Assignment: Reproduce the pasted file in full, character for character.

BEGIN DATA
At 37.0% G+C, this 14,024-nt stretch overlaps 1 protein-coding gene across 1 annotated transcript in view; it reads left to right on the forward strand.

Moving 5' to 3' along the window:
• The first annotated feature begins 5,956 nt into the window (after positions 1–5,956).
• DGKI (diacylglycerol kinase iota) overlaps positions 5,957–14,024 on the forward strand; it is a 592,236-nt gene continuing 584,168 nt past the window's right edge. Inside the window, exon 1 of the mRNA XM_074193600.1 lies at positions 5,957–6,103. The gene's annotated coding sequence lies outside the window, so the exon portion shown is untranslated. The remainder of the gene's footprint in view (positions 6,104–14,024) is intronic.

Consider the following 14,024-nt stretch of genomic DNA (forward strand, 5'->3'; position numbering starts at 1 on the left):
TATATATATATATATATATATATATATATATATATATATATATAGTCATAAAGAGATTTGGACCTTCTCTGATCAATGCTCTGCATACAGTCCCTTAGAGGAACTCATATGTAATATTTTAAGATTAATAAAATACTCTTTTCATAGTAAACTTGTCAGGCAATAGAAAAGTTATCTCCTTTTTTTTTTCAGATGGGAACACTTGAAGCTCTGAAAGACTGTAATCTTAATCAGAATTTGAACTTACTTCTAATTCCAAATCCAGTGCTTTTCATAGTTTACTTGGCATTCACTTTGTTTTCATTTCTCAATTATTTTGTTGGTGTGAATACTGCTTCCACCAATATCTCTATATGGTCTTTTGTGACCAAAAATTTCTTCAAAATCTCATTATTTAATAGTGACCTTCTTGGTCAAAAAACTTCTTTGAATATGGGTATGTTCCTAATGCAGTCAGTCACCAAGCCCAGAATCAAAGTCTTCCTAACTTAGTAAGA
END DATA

At 37.0% G+C, this 14,024-nt stretch overlaps 1 protein-coding gene across 1 annotated transcript in view; it reads left to right on the forward strand.

Moving 5' to 3' along the window:
• The first annotated feature begins 5,956 nt into the window (after positions 1–5,956).
• DGKI (diacylglycerol kinase iota) overlaps positions 5,957–14,024 on the forward strand; it is a 592,236-nt gene continuing 584,168 nt past the window's right edge. Inside the window, exon 1 of the mRNA XM_074193600.1 lies at positions 5,957–6,103. The gene's annotated coding sequence lies outside the window, so the exon portion shown is untranslated. The remainder of the gene's footprint in view (positions 6,104–14,024) is intronic.

Consider the following 14,024-nt stretch of genomic DNA (forward strand, 5'->3'; position numbering starts at 1 on the left):
TATATATATATATATATATATATATATATATATATATATATATAGTCATAAAGAGATTTGGACCTTCTCTGATCAATGCTCTGCATACAGTCCCTTAGAGGAACTCATATGTAATATTTTAAGATTAATAAAATACTCTTTTCATAGTAAACTTGTCAGGCAATAGAAAAGTTATCTCCTTTTTTTTTTCAGATGGGAACACTTGAAGCTCTGAAAGACTGTAATCTTAATCAGAATTTGAACTTACTTCTAATTCCAAATCCAGTGCTTTTCATAGTTTACTTGGCATTCACTTTGTTTTCATTTCTCAATTATTTTGTTGGTGTGAATACTGCTTCCACCAATATCTCTATATGGTCTTTTGTGACCAAAAATTTCTTCAAAATCTCATTATTTAATAGTGACCTTCTTGGTCAAAAAACTTCTTTGAATATGGGTATGTTCCTAATGCAGTCAGTCACCAAGCCCAGAATCAAAGTCTTCCTAACTTAGTAAGA